The first long-term study of graduated licensing gives a detailed look at how this approach works to reduce the risks while teenagers learn how to drive and get their initial experience behind the wheel. The study, conducted in Nova Scotia, is the first to investigate what each licensing stage in a graduated system contributes to safety. A key finding is that crash reductions among young beginning drivers occur in both the learner and intermediate stages.
The first six months of the learner stage are when researchers found the biggest crash reductions. Another research finding is that the benefits of graduated licensing for teenagers don't come at the cost of higher crash rates later on.
Graduated licensing was adopted in Nova Scotia in 1994, before many U.S. states began considering such an approach. "Because the Nova Scotia program has been in place a few years, it's one of the first opportunities we've had to look at effects over a longer period," Dan Mayhew of Canada's Traffic Injury Research Foundation explains. Mayhew is the lead author of the new study.
The licensing program, which applies to new drivers of all ages (not just teenagers), consists of a six-month learner stage followed by a 24-month intermediate licensing stage. Learners must be accompanied by an experienced driver at all times, and no other passengers are allowed. Learners advance to the intermediate stage after passing a road test, and they can advance sooner if they take driver training. Then, for the next two years, intermediate license holders may drive unsupervised except between midnight and 5 a.m.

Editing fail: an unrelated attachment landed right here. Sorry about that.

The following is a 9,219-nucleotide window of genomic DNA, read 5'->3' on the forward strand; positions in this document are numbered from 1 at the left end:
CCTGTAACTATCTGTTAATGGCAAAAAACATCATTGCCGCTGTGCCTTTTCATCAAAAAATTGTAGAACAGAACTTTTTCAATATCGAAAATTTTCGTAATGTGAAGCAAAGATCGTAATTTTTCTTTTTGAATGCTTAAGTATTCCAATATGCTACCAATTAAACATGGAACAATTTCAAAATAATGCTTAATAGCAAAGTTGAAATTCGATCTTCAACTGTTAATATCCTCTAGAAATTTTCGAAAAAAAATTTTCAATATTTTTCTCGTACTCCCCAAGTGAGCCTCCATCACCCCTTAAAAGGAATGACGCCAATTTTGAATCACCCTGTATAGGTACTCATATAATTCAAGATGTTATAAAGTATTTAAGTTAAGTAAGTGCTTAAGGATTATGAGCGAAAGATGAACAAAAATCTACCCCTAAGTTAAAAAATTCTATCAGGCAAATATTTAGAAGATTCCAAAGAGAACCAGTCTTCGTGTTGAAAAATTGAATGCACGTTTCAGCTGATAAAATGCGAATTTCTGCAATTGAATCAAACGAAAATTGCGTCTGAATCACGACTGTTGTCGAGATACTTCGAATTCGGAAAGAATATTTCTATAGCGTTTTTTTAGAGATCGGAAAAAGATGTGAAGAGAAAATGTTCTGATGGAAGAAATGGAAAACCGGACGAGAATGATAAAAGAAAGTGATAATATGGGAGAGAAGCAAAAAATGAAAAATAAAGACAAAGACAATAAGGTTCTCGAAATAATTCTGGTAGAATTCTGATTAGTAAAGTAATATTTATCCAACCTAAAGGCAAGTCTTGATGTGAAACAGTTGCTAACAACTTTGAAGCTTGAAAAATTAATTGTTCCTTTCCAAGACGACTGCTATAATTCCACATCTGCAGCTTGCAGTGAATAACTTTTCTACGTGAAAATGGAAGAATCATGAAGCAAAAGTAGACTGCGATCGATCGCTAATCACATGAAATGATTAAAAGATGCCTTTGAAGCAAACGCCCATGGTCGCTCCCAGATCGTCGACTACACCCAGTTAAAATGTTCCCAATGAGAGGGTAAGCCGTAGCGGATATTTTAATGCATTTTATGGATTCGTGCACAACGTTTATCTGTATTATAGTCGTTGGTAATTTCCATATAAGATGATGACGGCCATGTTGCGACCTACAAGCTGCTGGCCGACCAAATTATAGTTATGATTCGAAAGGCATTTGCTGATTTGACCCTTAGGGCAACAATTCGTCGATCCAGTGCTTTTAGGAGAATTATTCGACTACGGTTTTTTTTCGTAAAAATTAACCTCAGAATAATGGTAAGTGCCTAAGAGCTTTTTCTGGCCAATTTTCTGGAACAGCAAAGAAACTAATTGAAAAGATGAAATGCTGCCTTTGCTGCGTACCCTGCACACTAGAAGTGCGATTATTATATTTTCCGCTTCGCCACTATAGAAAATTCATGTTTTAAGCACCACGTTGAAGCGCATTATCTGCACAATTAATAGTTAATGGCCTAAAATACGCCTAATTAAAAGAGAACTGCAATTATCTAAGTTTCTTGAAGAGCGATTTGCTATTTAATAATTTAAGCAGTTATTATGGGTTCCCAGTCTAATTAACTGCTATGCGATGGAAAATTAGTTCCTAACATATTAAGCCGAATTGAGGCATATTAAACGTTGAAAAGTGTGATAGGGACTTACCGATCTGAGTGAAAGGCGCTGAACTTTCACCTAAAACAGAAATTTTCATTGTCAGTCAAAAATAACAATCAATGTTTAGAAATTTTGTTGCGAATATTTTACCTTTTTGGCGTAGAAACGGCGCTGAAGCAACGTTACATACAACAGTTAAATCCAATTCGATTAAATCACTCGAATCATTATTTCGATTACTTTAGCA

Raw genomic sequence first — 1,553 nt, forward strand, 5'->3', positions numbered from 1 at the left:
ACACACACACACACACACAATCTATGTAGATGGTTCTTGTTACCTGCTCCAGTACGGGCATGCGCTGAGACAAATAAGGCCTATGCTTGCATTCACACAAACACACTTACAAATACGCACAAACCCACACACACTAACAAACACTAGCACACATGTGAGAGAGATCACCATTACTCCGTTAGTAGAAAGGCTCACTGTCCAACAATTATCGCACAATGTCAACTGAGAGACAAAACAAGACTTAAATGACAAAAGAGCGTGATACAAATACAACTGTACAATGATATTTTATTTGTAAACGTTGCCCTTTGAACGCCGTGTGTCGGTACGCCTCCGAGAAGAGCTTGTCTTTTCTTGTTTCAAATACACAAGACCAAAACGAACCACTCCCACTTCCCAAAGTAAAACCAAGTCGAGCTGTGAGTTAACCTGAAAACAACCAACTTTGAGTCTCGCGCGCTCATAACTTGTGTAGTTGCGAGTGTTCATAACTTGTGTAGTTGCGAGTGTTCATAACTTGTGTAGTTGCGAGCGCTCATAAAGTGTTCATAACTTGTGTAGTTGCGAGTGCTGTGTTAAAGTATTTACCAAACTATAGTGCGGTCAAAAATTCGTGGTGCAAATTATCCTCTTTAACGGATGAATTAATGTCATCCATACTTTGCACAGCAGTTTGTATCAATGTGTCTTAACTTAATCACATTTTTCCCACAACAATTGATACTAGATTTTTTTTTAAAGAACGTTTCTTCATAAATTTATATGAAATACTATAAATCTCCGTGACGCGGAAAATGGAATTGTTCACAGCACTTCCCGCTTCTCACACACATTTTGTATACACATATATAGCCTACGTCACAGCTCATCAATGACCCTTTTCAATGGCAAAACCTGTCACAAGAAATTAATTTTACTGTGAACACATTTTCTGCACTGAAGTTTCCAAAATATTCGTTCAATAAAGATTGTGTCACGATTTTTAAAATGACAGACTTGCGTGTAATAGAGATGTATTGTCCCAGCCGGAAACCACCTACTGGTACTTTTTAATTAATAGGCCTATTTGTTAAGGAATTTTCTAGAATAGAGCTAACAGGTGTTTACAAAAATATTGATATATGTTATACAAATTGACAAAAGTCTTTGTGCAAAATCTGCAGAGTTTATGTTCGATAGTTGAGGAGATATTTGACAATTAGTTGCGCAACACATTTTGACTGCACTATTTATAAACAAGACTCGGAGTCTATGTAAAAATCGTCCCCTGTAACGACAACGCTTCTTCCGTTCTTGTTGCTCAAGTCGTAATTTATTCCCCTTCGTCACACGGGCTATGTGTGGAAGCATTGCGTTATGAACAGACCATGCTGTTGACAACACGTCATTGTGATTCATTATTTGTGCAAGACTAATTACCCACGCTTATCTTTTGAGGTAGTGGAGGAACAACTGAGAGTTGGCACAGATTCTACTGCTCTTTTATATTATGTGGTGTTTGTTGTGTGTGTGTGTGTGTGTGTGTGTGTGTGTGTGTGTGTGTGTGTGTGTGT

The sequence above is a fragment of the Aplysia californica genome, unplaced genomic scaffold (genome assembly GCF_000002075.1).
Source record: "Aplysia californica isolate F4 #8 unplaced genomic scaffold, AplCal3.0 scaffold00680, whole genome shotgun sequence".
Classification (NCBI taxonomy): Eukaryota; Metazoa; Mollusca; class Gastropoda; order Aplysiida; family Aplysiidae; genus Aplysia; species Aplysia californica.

This system has attracted support among both parents and teenagers in Nova Scotia (see "Nova Scotia parents and teenagers support graduated licensing," Dec. 27, 1997).
Crashes drop by half
The short- and long-term effects of Nova Scotia's licensing restrictions were evaluated by comparing the numbers of crashes per licensed driver for beginners during the first years of graduated licensing with crash rates for beginners who got their licenses under the prior system. The researchers looked separately at drivers 16 or 17 years old (younger drivers are at higher risk) and drivers who were 18 and older.